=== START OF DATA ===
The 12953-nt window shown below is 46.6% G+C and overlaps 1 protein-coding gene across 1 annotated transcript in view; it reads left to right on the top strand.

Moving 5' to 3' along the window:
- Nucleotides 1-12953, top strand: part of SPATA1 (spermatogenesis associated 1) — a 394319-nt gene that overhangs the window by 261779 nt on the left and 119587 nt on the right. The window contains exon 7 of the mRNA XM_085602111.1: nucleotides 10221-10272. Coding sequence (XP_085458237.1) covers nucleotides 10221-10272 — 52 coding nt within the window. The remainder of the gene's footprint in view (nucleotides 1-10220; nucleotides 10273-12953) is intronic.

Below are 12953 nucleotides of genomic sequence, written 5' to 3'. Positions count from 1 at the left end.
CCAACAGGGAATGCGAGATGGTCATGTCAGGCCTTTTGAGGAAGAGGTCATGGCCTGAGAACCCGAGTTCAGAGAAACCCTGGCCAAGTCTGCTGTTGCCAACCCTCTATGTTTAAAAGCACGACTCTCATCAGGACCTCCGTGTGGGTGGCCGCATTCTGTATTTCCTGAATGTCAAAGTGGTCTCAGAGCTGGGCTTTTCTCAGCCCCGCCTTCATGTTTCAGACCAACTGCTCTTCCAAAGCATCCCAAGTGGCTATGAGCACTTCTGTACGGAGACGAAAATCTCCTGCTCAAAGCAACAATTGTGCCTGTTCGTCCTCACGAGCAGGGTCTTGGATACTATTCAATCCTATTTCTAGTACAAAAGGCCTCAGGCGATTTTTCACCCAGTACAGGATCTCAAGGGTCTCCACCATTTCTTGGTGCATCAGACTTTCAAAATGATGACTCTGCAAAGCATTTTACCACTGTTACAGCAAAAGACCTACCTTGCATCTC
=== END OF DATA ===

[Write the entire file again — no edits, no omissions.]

The 12953-nt window shown below is 46.6% G+C and overlaps 1 protein-coding gene across 1 annotated transcript in view; it reads left to right on the top strand.

Moving 5' to 3' along the window:
- Nucleotides 1-12953, top strand: part of SPATA1 (spermatogenesis associated 1) — a 394319-nt gene that overhangs the window by 261779 nt on the left and 119587 nt on the right. The window contains exon 7 of the mRNA XM_085602111.1: nucleotides 10221-10272. Coding sequence (XP_085458237.1) covers nucleotides 10221-10272 — 52 coding nt within the window. The remainder of the gene's footprint in view (nucleotides 1-10220; nucleotides 10273-12953) is intronic.

Below are 12953 nucleotides of genomic sequence, written 5' to 3'. Positions count from 1 at the left end.
CCAACAGGGAATGCGAGATGGTCATGTCAGGCCTTTTGAGGAAGAGGTCATGGCCTGAGAACCCGAGTTCAGAGAAACCCTGGCCAAGTCTGCTGTTGCCAACCCTCTATGTTTAAAAGCACGACTCTCATCAGGACCTCCGTGTGGGTGGCCGCATTCTGTATTTCCTGAATGTCAAAGTGGTCTCAGAGCTGGGCTTTTCTCAGCCCCGCCTTCATGTTTCAGACCAACTGCTCTTCCAAAGCATCCCAAGTGGCTATGAGCACTTCTGTACGGAGACGAAAATCTCCTGCTCAAAGCAACAATTGTGCCTGTTCGTCCTCACGAGCAGGGTCTTGGATACTATTCAATCCTATTTCTAGTACAAAAGGCCTCAGGCGATTTTTCACCCAGTACAGGATCTCAAGGGTCTCCACCATTTCTTGGTGCATCAGACTTTCAAAATGATGACTCTGCAAAGCATTTTACCACTGTTACAGCAAAAGACCTACCTTGCATCTC